What Makes AIDS United’s GENERATIONS Program Unique?

By Rob Banaszak on August 16, 2011 in GENERATIONS

Stephanie By Stephanie Cruse
Program Officer

I will be presenting a poster today focusing on GENERATIONS: Strengthening Women and Families Affected by HIV/AIDS. It is a capacity-building program for community-based organizations to create or adapt evidence-based interventions for at-risk populations of women, primarily women of color. Since 2005, Johnson & Johnson has supported GENERATIONS, and our latest cohort (GEN III) includes six grantees, funded for a period of 28 months.

So what makes GENERATIONS unique? GEN is an innovative prevention program because in addition to cash grants, we provide a technical assistance component, led by a team of HIV prevention scientists from the Health Equity Institute at San Francisco State University, and we also provide a local evaluator to create an evaluation plan and measurement tools, and to analyze progress towards key outcomes.

The structure of GENERATIONS is also unique. In GEN III, grantees began with a four-month Formative Phase, which allowed program staff to work intensively with their TA providers and evaluators in adapting or creating their interventions, run focus groups, and refined their target populations and projects. The final product at the end of the Formative Phase is their intervention’s curriculum. A four-month Pilot Phase followed, in which organizations conducted two pilot cohorts to test out their intervention, and to receive any feedback around any changes to be made. The curriculum is finalized at the end of this phase, setting the stage for a full 20 months of implementation during the Implementation Phase.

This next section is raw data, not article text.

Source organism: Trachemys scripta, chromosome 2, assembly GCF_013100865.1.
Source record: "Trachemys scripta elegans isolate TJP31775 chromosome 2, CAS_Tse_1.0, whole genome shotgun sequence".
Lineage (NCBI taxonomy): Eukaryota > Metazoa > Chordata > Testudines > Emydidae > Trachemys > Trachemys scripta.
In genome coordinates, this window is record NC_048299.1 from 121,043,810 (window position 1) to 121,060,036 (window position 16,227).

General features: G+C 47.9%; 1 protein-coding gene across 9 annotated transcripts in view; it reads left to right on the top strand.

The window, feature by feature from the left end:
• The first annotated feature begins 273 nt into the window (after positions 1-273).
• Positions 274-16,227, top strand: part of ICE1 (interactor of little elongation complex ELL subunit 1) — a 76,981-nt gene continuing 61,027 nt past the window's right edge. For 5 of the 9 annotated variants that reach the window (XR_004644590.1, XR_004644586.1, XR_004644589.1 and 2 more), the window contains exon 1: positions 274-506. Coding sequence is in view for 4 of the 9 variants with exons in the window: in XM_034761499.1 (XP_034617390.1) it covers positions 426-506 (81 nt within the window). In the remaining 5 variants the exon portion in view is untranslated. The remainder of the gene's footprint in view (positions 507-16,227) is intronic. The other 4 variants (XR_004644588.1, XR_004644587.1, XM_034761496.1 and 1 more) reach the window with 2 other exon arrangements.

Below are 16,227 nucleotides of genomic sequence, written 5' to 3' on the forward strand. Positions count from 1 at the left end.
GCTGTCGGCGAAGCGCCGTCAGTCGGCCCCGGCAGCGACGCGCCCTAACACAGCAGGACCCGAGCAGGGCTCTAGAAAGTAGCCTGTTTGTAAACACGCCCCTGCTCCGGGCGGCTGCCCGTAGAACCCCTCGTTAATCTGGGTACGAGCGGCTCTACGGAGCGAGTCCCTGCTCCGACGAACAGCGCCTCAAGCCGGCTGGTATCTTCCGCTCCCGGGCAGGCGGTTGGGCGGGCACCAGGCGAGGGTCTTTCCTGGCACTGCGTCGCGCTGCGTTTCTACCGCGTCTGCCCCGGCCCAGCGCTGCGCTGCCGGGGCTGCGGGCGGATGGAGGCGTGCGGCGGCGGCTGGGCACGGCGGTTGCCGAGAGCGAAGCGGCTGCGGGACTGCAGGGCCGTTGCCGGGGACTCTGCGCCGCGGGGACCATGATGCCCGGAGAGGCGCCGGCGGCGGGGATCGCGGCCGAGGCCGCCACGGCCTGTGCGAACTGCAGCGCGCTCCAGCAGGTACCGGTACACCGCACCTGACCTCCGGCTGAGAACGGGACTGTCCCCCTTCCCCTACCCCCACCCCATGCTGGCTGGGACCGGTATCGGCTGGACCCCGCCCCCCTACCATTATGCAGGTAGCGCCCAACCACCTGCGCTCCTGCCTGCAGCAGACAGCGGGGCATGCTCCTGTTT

AIDS United’s poster at the National HIV Prevention Conference focuses on this unique model and the benefits of technical assistance to community-based organizations. I’ve personally seen our TA providers in action during grantee site visits, and the amount and quality of work that happens during the visits is inspiring. It’s not your typical funder site visit – it’s intensive, roll up your sleeves kind of work, to conduct problem solving, and offering real-time problem solving to these common and inevitable challenges. GEN is a very intensive grant, and our 6 funded organizations have truly stepped up to the task of putting in long hours creating or adapting an intervention, and working closely with both TA and evaluators to make the program successful.

Not only has the provision of technical assistance around the GEN program been invaluable to project staff, we have seen through all of the GEN cohorts that the programmatic technical assistance goes far beyond the individual GEN program. Through this grant, organizations and staff have gained knowledge and skills that can be used across prevention programming such as: basics of curriculum development; understanding adaptation of effective behavioral interventions; recruitment and retention of participants; implementation of evidence-based programs with fidelity; increased skills in dissemination, and program evaluation basics.

For more information, please come visit me today, Tuesday, August 16th from 12-1:30pm in the Poster/Exhibit Hall, space 142T!

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